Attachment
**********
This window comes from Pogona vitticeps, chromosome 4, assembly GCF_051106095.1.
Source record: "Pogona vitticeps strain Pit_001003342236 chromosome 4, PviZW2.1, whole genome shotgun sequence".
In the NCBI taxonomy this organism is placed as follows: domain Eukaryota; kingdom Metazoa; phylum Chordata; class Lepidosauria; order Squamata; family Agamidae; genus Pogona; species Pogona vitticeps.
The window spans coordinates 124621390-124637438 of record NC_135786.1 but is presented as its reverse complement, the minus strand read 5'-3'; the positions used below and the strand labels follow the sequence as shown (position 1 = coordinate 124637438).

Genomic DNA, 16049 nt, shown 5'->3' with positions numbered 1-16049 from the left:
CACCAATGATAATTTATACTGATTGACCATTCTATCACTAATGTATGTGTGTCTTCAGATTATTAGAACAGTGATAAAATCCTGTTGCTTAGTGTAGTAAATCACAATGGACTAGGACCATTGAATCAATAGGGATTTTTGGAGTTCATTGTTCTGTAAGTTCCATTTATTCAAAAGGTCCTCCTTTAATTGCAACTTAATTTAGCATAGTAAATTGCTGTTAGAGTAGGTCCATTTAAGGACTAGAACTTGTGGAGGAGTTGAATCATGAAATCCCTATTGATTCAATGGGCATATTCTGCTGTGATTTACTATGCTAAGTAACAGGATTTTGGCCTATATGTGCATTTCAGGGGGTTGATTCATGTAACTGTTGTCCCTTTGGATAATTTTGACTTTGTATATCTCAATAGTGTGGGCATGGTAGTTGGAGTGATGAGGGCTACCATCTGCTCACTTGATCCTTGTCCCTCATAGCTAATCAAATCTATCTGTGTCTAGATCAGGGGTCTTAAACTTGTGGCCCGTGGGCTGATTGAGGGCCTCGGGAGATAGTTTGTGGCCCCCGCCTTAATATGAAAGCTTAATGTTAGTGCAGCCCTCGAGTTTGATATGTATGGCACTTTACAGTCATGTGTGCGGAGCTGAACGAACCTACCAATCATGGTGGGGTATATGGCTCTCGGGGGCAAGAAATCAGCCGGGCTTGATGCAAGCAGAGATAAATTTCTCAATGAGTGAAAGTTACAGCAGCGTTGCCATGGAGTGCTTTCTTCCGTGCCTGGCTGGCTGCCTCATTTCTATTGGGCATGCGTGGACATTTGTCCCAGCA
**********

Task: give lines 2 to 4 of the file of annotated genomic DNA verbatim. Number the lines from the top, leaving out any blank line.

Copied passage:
Source record: "Pogona vitticeps strain Pit_001003342236 chromosome 4, PviZW2.1, whole genome shotgun sequence".
In the NCBI taxonomy this organism is placed as follows: domain Eukaryota; kingdom Metazoa; phylum Chordata; class Lepidosauria; order Squamata; family Agamidae; genus Pogona; species Pogona vitticeps.
The window spans coordinates 124621390-124637438 of record NC_135786.1 but is presented as its reverse complement, the minus strand read 5'-3'; the positions used below and the strand labels follow the sequence as shown (position 1 = coordinate 124637438).